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Man sentenced to 40 years for home invasion

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A Prince William County man was ordered Thursday to serve 40 years in prison for a home-invasion robbery in Stafford County last year in which two men were shot.

Keith Daniel Williams, 21, was previously convicted in Stafford Circuit Court of armed burglary, two counts of robbery, two counts of aggravated malicious wounding, conspiracy and two firearms charges.

Judge Charles Sharp sentenced Williams to a total of 98 years with all but 40 years suspended.

The charges stemmed from a Jan. 29, 2013, incident at 3927 Jefferson Davis Highway in which a group of masked gunmen forced their way in and confronted three victims at gunpoint.

None of the victims resisted, but two of them—Warren Jackson and Jeffrey Hilton—were shot multiple times anyway.

Hilton, who was shot in the leg and groin areas, testified Thursday that he is still suffering greatly from the incident.

“It’s hard to even think about it sometimes,” he said. “I still have nightmares.”

The getaway driver, Clayton George Smith, is serving 93 years in prison. The victims didn’t know who the intruders were, but a surveillance camera at a nearby business showed four people leaving a car just before the robbery and returning to it immediately afterward.

The license number led police to Smith.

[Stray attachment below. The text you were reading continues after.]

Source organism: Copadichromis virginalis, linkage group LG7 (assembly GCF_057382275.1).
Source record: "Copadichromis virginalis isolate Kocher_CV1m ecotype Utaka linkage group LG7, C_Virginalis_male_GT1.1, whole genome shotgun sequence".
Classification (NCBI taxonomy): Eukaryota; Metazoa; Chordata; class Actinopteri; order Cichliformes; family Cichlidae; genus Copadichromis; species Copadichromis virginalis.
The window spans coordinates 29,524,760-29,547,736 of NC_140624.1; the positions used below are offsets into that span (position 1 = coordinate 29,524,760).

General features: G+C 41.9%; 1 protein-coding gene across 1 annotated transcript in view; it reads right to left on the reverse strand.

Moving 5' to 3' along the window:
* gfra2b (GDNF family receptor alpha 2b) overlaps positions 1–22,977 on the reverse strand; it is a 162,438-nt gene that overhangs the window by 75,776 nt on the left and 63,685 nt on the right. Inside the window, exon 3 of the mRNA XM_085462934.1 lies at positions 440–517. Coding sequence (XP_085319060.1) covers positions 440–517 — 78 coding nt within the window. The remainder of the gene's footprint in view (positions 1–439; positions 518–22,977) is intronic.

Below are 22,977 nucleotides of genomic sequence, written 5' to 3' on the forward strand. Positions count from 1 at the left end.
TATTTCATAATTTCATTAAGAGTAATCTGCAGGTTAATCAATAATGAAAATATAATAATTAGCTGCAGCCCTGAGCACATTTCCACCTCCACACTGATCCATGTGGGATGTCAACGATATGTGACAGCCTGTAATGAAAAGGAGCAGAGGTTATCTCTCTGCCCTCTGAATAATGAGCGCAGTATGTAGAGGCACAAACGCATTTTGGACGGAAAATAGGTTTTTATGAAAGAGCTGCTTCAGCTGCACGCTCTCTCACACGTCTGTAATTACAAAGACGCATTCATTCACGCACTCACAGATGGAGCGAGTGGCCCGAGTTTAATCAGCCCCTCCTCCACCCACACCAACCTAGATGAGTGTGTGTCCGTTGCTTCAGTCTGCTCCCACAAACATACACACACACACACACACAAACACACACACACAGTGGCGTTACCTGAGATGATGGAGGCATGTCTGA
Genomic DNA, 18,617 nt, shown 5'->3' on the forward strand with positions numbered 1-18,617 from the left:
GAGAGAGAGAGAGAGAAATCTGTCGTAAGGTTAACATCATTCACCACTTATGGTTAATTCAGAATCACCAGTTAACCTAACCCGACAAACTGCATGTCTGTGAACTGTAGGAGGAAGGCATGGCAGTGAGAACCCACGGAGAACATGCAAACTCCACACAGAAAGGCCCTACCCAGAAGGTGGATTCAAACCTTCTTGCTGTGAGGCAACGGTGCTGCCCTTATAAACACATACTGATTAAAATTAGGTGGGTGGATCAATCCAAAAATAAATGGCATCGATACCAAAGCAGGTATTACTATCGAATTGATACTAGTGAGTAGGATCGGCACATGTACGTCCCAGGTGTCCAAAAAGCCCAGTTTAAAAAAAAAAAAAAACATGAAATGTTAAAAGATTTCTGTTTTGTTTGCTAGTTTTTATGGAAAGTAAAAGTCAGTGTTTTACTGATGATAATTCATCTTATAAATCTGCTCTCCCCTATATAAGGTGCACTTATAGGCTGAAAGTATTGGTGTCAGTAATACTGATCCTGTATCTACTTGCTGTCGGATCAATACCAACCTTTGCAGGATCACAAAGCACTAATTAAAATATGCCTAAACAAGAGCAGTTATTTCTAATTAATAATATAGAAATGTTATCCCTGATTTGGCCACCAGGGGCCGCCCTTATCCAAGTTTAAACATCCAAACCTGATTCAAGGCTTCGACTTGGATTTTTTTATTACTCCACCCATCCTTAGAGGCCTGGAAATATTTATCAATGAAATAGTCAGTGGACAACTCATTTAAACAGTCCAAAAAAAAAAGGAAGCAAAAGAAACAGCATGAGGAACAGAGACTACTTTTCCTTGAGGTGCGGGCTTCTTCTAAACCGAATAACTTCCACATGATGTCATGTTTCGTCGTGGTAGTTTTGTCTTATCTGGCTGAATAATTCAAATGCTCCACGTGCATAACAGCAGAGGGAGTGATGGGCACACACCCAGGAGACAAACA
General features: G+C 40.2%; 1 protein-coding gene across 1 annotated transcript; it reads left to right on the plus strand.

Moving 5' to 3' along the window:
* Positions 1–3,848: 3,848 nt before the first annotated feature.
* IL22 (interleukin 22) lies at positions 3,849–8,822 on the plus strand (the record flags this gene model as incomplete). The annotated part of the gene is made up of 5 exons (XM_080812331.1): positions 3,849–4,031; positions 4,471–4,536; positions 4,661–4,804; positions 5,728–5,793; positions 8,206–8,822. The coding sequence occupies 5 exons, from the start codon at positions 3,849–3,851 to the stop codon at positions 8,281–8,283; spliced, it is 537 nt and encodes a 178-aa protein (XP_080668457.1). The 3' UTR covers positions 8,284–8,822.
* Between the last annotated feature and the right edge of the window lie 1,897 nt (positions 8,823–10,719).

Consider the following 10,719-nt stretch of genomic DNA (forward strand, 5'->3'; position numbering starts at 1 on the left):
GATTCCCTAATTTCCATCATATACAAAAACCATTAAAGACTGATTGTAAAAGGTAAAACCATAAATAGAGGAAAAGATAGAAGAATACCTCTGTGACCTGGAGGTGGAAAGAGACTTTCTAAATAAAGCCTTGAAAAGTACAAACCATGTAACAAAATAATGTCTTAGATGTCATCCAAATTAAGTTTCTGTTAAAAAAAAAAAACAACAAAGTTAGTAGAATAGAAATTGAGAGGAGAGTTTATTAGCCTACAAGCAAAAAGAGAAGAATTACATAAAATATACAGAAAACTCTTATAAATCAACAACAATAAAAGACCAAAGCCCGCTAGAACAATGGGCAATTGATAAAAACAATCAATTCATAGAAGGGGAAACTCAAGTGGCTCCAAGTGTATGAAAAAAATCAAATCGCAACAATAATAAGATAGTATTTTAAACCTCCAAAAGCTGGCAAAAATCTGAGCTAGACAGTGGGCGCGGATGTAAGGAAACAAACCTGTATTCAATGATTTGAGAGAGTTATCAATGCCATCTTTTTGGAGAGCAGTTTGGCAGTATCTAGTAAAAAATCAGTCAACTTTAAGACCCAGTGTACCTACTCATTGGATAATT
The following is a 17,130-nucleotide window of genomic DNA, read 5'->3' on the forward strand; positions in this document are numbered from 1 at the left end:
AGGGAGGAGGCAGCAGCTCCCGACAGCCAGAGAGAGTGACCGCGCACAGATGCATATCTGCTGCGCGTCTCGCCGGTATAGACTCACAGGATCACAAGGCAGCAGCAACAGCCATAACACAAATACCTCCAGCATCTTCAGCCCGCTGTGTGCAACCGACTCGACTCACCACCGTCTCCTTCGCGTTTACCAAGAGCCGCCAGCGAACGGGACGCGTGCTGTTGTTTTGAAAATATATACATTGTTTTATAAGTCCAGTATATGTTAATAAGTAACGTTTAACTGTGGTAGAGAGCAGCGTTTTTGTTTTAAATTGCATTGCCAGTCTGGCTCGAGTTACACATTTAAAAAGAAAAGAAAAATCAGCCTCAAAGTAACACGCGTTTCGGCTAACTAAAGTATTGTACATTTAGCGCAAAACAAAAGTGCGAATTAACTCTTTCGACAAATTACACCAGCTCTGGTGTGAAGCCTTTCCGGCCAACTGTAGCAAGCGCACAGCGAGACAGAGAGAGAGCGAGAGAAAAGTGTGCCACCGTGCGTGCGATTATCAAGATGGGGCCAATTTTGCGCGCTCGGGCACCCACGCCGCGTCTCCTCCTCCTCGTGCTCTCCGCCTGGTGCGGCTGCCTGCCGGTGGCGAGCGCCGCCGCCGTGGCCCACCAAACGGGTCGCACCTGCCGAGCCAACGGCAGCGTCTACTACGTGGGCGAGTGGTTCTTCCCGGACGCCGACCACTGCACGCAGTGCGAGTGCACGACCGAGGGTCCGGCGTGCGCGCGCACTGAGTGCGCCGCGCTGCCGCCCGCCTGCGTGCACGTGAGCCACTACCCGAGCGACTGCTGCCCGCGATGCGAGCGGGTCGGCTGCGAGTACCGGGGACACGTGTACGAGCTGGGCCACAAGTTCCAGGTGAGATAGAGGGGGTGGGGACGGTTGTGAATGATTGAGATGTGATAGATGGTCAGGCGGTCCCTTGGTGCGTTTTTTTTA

One of the guns used in the Stafford shooting was found in Williams’ possession in Prince William. Williams also confessed to being part of the robbery, though he later recanted.

Three other men were charged in the Stafford shooting but the charges were later dropped. Other than Williams’ testimony, which a judge deemed “incredible” at a preliminary hearing, prosecutors decided there was not enough evidence to convict the others.

Prince William Police Detective Robert Kasper testified that Williams was part of a group of men that made a living robbing suspected drug dealers. Kasper said Williams, who already had one robbery conviction, has admitted to several others in Prince William, including one that occurred 45 minutes after the Stafford incident. Children were present at some of the robberies, Kasper said.

But as defense attorney Alexander Raymond pointed out, Williams has not been convicted of any of those robberies.

Prosecutor Kristen Bird argued that the 93 years Smith received should be the “floor” of what Williams should get.

“He’s a bad, bad man,” Bird said. “He’s about the worst that you can find.”

Raymond said Williams deserves a chance to be free again one day, citing his bad childhood and untreated personality disorders as factors in his “terrible” record.

Just before Sharp announced his sentence, Williams made a statement in which he said he was sorry but that he didn’t shoot anyone.

Sharp said he was unmoved by Williams’ apology. “You’ve decided to make a career out of intimidation and gunplay,” Sharp said. “The only way to protect the public is to keep you off the streets.”

Keith Epps: 540/374-5404


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